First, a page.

Fish hatcheries in Sudbury are facing a difficult year, as many of their fish are dying rather than going into northern lakes.

“They're notorious for cannibalism,” said Shane Wood, community hatchery co-ordinator with the Ontario Federation of Anglers and Hunter.

“So if there is not enough food in a rearing pond, or they get too large of a size, they actually start eating each other.”

More than half of the province's 23 walleye hatcheries are located around Sudbury.

A combination of severe winter weather, along with large numbers of tadpoles is also to blame for the decline in walleye fry.

walleye fry and tadpoles

Tadpoles compete for the food given to walleye fry at the hatchery. When the fish are hungry enough, they'll resort to eating each other. (Marina von Stackelberg/CBC)

At the Chelmsford community hatchery, Mike Wilson said baby frogs have been eating the fish food he puts out.

“They're laying their eggs in the ponds, and then they're hatching. I've walked around the pond looking for the fry and all saw was pollywogs,” he said.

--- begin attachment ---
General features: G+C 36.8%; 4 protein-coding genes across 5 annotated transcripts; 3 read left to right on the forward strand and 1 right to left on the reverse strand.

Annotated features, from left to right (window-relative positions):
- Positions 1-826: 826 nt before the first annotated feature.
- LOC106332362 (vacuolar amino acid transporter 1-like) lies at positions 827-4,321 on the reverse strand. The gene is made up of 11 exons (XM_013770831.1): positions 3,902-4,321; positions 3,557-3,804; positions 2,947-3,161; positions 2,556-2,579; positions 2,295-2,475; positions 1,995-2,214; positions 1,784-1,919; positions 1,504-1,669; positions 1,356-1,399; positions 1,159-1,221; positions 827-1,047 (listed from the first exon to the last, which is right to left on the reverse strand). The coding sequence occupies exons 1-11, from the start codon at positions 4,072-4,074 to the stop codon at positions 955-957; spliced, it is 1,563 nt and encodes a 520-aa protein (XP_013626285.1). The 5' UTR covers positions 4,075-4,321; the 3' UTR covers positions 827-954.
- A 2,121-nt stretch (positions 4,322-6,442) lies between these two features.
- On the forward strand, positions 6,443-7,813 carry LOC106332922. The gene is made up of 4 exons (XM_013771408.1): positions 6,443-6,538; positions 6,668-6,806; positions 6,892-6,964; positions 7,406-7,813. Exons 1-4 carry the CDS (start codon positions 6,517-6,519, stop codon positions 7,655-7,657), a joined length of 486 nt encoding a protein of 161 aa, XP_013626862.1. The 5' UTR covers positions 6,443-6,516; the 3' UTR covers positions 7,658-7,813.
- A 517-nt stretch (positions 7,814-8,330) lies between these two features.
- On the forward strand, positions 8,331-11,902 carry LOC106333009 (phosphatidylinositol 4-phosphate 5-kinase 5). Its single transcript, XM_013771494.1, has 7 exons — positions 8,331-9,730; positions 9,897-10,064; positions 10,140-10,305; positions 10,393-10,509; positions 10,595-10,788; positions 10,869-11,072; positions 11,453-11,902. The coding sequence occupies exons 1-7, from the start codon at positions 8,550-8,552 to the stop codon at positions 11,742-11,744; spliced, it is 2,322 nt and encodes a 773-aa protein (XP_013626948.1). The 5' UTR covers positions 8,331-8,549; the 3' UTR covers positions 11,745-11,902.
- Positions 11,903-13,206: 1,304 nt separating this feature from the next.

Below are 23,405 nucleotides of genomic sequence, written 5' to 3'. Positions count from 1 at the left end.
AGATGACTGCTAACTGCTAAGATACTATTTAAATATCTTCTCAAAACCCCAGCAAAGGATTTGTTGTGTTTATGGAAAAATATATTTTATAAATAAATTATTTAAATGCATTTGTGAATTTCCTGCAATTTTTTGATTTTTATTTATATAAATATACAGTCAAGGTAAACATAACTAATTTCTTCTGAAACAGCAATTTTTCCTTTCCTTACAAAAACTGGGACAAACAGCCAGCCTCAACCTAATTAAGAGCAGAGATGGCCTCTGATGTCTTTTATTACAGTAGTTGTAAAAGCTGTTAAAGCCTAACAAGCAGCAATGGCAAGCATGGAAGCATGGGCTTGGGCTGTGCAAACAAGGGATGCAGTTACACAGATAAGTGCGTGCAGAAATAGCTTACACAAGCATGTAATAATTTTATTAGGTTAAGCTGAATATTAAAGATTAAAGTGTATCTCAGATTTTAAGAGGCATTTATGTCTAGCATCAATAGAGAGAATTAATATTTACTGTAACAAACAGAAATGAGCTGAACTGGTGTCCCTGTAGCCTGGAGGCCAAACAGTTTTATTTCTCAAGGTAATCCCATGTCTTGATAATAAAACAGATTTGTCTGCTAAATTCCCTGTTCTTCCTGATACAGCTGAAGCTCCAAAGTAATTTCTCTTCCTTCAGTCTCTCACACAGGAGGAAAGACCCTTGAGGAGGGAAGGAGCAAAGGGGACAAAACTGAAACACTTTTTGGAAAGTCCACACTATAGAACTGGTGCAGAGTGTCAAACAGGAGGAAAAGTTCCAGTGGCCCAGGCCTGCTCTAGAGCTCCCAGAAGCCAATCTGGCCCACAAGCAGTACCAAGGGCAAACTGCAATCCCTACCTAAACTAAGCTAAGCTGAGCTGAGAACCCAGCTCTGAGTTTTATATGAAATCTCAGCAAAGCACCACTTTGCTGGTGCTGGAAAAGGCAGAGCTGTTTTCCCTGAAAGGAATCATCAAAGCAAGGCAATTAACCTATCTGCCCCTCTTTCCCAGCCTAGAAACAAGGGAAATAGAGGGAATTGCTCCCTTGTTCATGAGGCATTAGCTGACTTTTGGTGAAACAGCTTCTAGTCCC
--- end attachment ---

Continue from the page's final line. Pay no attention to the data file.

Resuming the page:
Of the 400,000 eggs they harvested this year, Wilson only released 8,000 fry.

And it's not just frogs to blame. Cannibalism among the fry is also affecting the hatchery’s efforts.

Wilson said he'll keep his remaining walleye fry until September with the hope the delay will help increase their chance of survival.

The 12 million walleye grown in Ontario hatcheries are vital to the fish supply, Wood added. Despite being the fish most in demand by anglers, walleye are one of the most difficult to raise.

“If they stopped stocking these put, grow, and take fisheries, there would be no fisheries for anglers to enjoy,” he said.

community hatcheries in Ontario, 2013

The locations of community hatcheries in Ontario as of 2013. The yellow dots are the walleye hatcheries. (Shane Wood, Ontario Federation of Anglers and Hunters)